carnivorous birds (raptors) such as ospreys and
    bald eagles
Biomagnification of Other
          Substance                     Use and Problems
PCB’s                            insulators in transformers
                                Fire retardant
                                Impairs reproduction
                                Widespread in aquatic systems

Heavy Metals                    Mercury from gold mining
Mercury, Copper, Cadmium,      Many from metal processing
Chromium, Lead, Nickel, Zinc,   May affect nervous system
Tin                             May affect reproduction

Cyanide                         Used  in leaching of gold
                                Used in fishing
Mercury in Fish
 Mercury is a global contaminant because it is toxic,
  does not break down in the environment and can build
  up in living things
 some types of bacteria and fungi can change mercury
  into its most toxic form, methyl mercury. Methyl
  mercury tends to accumulate to some degree in all
  fish, but especially in predatory fish such as shark,
  swordfish, certain species of tuna
 However, human activity has increased the amount of
  mercury in the environment in several ways, including
  through a variety of combustion and industrial
  processes like coal-fired power generation, metal
  mining and smelting and waste incineration.
How this affects you
 The health effects of mercury exposure depend
  on its chemical form (elemental, inorganic or
  organic), the route of exposure (inhalation,
  ingestion or skin contact), and the level of
  exposure. Vapour from liquid elemental mercury
  and methyl mercury are more easily absorbed
  than inorganic mercury salts and can, therefore,
  cause more harm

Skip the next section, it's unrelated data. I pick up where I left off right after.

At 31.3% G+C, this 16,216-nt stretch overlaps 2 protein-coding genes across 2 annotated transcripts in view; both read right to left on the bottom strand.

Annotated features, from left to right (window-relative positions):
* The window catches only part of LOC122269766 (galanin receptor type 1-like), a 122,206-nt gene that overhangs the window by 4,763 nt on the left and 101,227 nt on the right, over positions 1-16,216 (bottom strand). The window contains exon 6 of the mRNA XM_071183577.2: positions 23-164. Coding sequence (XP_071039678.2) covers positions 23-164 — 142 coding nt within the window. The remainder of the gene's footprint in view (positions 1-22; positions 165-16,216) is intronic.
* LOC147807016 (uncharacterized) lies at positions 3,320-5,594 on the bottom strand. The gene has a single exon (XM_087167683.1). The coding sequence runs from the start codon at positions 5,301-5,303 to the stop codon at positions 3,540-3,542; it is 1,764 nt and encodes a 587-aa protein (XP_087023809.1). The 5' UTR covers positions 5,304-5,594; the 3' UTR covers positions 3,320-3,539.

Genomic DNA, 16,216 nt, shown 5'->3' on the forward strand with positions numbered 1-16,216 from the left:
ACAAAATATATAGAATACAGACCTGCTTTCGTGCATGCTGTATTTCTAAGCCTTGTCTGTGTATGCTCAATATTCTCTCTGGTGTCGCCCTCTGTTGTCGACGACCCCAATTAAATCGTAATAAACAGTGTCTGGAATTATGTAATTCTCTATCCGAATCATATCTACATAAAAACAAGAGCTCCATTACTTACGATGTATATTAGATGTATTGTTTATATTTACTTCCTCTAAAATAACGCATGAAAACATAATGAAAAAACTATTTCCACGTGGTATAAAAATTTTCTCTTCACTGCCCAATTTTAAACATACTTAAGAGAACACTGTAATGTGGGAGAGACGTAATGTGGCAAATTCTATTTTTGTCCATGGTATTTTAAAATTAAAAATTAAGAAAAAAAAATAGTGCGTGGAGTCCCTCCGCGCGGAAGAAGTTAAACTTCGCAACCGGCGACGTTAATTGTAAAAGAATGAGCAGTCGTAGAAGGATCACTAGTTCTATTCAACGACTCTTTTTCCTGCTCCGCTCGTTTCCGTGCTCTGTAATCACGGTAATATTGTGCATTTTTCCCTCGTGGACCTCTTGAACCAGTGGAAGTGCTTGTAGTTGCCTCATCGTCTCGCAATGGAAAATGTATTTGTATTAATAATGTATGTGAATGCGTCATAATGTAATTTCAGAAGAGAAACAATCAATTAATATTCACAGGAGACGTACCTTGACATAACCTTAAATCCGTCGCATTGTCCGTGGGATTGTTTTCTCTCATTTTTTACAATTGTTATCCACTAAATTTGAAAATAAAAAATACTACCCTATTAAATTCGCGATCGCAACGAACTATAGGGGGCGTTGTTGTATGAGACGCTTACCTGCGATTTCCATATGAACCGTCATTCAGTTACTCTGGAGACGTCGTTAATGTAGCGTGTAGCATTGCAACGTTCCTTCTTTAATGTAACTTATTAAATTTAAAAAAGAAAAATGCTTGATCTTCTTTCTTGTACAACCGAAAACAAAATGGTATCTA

 Methyl mercury can also be passed to the infant
  through breast milk.
How this affects you
 People who consume large amounts of fish, marine mammals
  and wild game as part of their daily diet increase their
  risk. The developing fetus and children of women who have
  consumed large amounts of fish and marine mammals during
  pregnancy are the most susceptible to health problems.
  However, exposure to methyl mercury from fis
 consumption is generally low if frequent consumers of
  canned tuna regularly choose canned albacore (white) tuna,
  their exposure to mercury could reach unacceptably high
  levels. The same concerns do not exist for canned "light"
  tuna because it contains less mercury than canned albacore
Levels of Mercury in various
 High level – Swordfish, shark, king mackerel

 Medium level – Marlin, Grouper, Lobster, Halibut

 Low level – Snapper, Canned light tune (skipjack),
 trout, whitefish, crab, scallop
Where is Mercury Present ?
 Old dental fillings    Predator animals

 Thermometers           Sphygmomanometers
 Bioaccumulation and biomagnification are normal
 processes that can result in injury to an organism

 These processes can lead to a decline in population of
 birds to illnesses and deaths in humans

 In order to avoid biomagnification of undesirable
 substances, these substances should be immobile,
 water soluble, short-lived, and biologically inactive